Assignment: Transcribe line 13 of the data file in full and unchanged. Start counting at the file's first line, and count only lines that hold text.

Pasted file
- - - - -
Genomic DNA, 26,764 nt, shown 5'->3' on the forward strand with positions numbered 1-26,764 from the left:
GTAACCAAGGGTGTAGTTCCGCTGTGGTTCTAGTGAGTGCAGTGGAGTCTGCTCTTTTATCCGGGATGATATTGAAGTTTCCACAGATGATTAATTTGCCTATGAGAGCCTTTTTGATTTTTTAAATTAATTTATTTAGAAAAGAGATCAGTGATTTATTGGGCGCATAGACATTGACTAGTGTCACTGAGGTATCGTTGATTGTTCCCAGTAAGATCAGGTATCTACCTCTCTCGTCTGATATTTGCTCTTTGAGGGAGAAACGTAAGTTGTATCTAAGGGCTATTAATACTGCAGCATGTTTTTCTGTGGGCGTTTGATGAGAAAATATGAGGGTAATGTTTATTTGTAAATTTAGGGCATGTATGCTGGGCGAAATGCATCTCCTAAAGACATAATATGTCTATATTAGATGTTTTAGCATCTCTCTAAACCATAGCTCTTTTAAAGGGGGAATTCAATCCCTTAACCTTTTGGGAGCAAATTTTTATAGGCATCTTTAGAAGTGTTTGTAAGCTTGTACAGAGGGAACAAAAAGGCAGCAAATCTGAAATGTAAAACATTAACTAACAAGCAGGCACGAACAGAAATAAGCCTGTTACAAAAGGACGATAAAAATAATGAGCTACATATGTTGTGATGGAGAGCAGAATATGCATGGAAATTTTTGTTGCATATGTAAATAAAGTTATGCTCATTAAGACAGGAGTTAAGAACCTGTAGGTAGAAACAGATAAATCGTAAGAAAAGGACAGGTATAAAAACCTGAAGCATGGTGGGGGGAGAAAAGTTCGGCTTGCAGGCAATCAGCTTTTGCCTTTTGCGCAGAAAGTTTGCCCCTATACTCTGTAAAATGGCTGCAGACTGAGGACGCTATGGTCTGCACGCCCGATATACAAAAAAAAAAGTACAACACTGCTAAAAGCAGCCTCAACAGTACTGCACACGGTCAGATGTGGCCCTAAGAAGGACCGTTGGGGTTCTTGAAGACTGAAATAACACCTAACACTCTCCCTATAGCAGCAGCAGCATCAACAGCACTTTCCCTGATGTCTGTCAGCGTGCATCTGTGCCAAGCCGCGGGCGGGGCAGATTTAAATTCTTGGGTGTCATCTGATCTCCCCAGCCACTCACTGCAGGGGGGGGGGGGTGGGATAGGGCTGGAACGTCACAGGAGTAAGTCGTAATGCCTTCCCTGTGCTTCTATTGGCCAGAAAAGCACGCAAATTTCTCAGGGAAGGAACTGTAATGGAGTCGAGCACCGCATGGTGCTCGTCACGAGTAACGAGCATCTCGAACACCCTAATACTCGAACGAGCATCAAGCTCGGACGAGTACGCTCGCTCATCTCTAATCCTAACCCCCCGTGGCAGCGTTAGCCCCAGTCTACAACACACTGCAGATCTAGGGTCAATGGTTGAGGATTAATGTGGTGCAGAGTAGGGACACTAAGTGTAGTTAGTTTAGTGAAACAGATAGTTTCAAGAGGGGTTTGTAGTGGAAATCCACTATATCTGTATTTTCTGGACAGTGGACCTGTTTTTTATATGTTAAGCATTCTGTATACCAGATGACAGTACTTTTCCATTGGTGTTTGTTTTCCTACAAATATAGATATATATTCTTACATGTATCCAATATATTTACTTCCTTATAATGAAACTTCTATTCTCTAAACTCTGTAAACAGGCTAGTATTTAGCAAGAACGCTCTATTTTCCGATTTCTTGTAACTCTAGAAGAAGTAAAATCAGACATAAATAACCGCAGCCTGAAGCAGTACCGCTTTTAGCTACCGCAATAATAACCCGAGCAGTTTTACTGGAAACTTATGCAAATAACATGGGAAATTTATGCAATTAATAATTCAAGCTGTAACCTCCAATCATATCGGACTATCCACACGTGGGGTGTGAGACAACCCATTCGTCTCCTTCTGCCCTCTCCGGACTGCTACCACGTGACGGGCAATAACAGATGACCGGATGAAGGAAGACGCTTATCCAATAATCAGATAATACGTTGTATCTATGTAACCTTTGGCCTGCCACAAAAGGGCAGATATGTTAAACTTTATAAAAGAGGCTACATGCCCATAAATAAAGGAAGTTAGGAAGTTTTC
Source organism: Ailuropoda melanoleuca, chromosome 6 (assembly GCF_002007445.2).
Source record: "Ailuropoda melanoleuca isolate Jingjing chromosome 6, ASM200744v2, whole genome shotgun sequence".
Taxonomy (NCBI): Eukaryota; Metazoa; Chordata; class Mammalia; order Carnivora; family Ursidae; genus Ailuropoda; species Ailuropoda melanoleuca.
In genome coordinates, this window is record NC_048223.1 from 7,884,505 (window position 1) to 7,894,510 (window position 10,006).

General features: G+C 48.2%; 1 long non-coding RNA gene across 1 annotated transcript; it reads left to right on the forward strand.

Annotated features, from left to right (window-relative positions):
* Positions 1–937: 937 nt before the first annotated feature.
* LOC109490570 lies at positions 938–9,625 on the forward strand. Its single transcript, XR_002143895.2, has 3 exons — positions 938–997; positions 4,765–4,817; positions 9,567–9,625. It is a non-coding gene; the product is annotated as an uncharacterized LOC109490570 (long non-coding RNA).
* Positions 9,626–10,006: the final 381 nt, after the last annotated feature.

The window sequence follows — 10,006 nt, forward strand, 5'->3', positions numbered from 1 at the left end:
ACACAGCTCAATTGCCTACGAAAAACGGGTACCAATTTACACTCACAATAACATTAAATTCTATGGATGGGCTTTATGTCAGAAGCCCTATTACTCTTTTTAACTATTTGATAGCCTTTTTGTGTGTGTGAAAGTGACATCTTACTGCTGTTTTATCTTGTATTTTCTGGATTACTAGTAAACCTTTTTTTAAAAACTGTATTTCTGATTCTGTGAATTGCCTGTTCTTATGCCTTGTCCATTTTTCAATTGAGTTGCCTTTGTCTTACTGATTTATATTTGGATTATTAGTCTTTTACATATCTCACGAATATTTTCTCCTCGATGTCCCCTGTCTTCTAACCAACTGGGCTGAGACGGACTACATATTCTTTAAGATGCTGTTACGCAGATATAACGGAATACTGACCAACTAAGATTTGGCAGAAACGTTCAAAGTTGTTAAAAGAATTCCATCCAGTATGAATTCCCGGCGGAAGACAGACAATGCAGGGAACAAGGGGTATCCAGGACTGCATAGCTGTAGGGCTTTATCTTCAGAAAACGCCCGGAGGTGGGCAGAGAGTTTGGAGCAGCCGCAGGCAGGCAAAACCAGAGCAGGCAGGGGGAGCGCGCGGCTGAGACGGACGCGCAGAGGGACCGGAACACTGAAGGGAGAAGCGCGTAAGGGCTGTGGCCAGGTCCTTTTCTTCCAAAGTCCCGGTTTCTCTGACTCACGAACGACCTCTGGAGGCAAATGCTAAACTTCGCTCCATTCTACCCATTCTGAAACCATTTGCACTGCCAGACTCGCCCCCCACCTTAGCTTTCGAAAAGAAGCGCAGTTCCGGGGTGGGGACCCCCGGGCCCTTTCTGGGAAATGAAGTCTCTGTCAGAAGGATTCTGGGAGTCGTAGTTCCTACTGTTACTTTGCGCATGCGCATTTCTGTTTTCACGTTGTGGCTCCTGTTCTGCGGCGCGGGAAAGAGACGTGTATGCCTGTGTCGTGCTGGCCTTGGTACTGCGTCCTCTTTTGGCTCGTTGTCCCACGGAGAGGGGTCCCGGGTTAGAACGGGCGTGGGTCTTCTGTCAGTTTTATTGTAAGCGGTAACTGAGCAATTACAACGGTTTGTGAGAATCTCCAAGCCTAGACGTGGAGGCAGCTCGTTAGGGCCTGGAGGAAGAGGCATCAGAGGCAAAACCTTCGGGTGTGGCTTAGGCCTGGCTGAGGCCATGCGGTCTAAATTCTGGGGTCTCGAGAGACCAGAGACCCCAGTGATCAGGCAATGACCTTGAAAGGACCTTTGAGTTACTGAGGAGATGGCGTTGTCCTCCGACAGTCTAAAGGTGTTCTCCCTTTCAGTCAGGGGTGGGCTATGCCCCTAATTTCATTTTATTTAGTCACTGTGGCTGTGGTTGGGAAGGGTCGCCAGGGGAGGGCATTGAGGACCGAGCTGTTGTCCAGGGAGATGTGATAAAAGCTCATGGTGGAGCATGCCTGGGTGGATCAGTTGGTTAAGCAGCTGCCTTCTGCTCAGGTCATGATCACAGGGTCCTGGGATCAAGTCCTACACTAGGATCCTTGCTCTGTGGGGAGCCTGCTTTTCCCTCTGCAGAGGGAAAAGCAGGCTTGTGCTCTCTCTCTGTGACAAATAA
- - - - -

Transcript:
ACACAGCTCAATTGCCTACGAAAAACGGGTACCAATTTACACTCACAATAACATTAAATTCTATGGATGGGCTTTATGTCAGAAGCCCTATTACTCTTTTTAACTATTTGATAGCCTTTTTGTGTGTGTGAAAGTGACATCTTACTGCTGTTTTATCTTGTATTTTCTGGATTACTAGTAAACCTTTTTTTAAAAACTGTATTTCTGATTCTGTGAATTGCCTGTTCTTATGCCTTGTCCATTTTTCAATTGAGTTGCCTTTGTCTTACTGATTTATATTTGGATTATTAGTCTTTTACATATCTCACGAATATTTTCTCCTCGATGTCCCCTGTCTTCTAACCAACTGGGCTGAGACGGACTACATATTCTTTAAGATGCTGTTACGCAGATATAACGGAATACTGACCAACTAAGATTTGGCAGAAACGTTCAAAGTTGTTAAAAGAATTCCATCCAGTATGAATTCCCGGCGGAAGACAGACAATGCAGGGAACAAGGGGTATCCAGGACTGCATAGCTGTAGGGCTTTATCTTCAGAAAACGCCCGGAGGTGGGCAGAGAGTTTGGAGCAGCCGCAGGCAGGCAAAACCAGAGCAGGCAGGGGGAGCGCGCGGCTGAGACGGACGCGCAGAGGGACCGGAACACTGAAGGGAGAAGCGCGTAAGGGCTGTGGCCAGGTCCTTTTCTTCCAAAGTCCCGGTTTCTCTGACTCACGAACGACCTCTGGAGGCAAATGCTAAACTTCGCTCCATTCTACCCATTCTGAAACCATTTGCACTGCCAGACTCGCCCCCCACCTTAGCTTTCGAAAAGAAGCGCAGTTCCGGGGTGGGGACCCCCGGGCCCTTTCTGGGAAATGAAGTCTCTGTCAGAAGGATTCTGGGAGTCGTAGTTCCTACTGTTACTTTGCGCATGCGCATTTCTGTTTTCACGTTGTGGCTCCTGTTCTGCGGCGCGGGAAAGAGACGTGTATGCCTGTGTCGTGCTGGCCTTGGTACTGCGTCCTCTTTTGGCTCGTTGTCCCACGGAGAGGGGTCCCGGGTTAGAACGGGCGTGGGTCTTCTGTCAGTTTTATTGTAAGCGGTAACTGAGCAATTACAACGGTTTGTGAGAATCTCCAAGCCTAGACGTGGAGGCAGCTCGTTAGGGCCTGGAGGAAGAGGCATCAGAGGCAAAACCTTCGGGTGTGGCTTAGGCCTGGCTGAGGCCATGCGGTCTAAATTCTGGGGTCTCGAGAGACCAGAGACCCCAGTGATCAGGCAATGACCTTGAAAGGACCTTTGAGTTACTGAGGAGATGGCGTTGTCCTCCGACAGTCTAAAGGTGTTCTCCCTTTCAGTCAGGGGTGGGCTATGCCCCTAATTTCATTTTATTTAGTCACTGTGGCTGTGGTTGGGAAGGGTCGCCAGGGGAGGGCATTGAGGACCGAGCTGTTGTCCAGGGAGATGTGATAAAAGCTCATGGTGGAGCATGCCTGGGTGGATCAGTTGGTTAAGCAGCTGCCTTCTGCTCAGGTCATGATCACAGGGTCCTGGGATCAAGTCCTACACTAGGATCCTTGCTCTGTGGGGAGCCTGCTTTTCCCTCTGCAGAGGGAAAAGCAGGCTTGTGCTCTCTCTCTGTGACAAATAA